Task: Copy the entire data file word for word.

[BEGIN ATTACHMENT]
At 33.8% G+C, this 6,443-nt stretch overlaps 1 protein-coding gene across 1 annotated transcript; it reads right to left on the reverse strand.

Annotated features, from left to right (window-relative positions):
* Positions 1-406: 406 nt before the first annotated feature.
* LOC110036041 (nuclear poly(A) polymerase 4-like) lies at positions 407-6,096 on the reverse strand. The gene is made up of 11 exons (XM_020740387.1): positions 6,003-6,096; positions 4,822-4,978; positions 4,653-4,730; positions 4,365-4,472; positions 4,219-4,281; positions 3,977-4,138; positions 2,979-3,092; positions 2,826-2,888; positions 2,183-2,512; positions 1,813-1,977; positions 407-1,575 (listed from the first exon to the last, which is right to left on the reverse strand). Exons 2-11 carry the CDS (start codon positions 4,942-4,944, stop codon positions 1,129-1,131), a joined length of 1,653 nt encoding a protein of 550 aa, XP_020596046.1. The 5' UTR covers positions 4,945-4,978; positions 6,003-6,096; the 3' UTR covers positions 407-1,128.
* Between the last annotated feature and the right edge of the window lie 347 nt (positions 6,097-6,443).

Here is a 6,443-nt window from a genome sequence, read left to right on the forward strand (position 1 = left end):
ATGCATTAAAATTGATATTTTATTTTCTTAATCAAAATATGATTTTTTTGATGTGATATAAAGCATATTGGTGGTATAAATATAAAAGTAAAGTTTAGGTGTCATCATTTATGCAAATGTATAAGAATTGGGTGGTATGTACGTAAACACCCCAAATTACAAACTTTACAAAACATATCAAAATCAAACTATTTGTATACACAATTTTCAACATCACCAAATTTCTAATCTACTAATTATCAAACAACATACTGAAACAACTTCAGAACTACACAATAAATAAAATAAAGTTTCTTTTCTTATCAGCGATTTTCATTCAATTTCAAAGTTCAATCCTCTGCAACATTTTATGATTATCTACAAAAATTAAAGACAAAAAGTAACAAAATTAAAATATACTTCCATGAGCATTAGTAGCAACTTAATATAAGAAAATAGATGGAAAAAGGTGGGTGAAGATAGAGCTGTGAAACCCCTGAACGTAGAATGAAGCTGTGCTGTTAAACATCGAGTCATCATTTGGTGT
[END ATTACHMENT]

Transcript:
At 33.8% G+C, this 6,443-nt stretch overlaps 1 protein-coding gene across 1 annotated transcript; it reads right to left on the reverse strand.

Annotated features, from left to right (window-relative positions):
* Positions 1-406: 406 nt before the first annotated feature.
* LOC110036041 (nuclear poly(A) polymerase 4-like) lies at positions 407-6,096 on the reverse strand. The gene is made up of 11 exons (XM_020740387.1): positions 6,003-6,096; positions 4,822-4,978; positions 4,653-4,730; positions 4,365-4,472; positions 4,219-4,281; positions 3,977-4,138; positions 2,979-3,092; positions 2,826-2,888; positions 2,183-2,512; positions 1,813-1,977; positions 407-1,575 (listed from the first exon to the last, which is right to left on the reverse strand). Exons 2-11 carry the CDS (start codon positions 4,942-4,944, stop codon positions 1,129-1,131), a joined length of 1,653 nt encoding a protein of 550 aa, XP_020596046.1. The 5' UTR covers positions 4,945-4,978; positions 6,003-6,096; the 3' UTR covers positions 407-1,128.
* Between the last annotated feature and the right edge of the window lie 347 nt (positions 6,097-6,443).

Here is a 6,443-nt window from a genome sequence, read left to right on the forward strand (position 1 = left end):
ATGCATTAAAATTGATATTTTATTTTCTTAATCAAAATATGATTTTTTTGATGTGATATAAAGCATATTGGTGGTATAAATATAAAAGTAAAGTTTAGGTGTCATCATTTATGCAAATGTATAAGAATTGGGTGGTATGTACGTAAACACCCCAAATTACAAACTTTACAAAACATATCAAAATCAAACTATTTGTATACACAATTTTCAACATCACCAAATTTCTAATCTACTAATTATCAAACAACATACTGAAACAACTTCAGAACTACACAATAAATAAAATAAAGTTTCTTTTCTTATCAGCGATTTTCATTCAATTTCAAAGTTCAATCCTCTGCAACATTTTATGATTATCTACAAAAATTAAAGACAAAAAGTAACAAAATTAAAATATACTTCCATGAGCATTAGTAGCAACTTAATATAAGAAAATAGATGGAAAAAGGTGGGTGAAGATAGAGCTGTGAAACCCCTGAACGTAGAATGAAGCTGTGCTGTTAAACATCGAGTCATCATTTGGTGT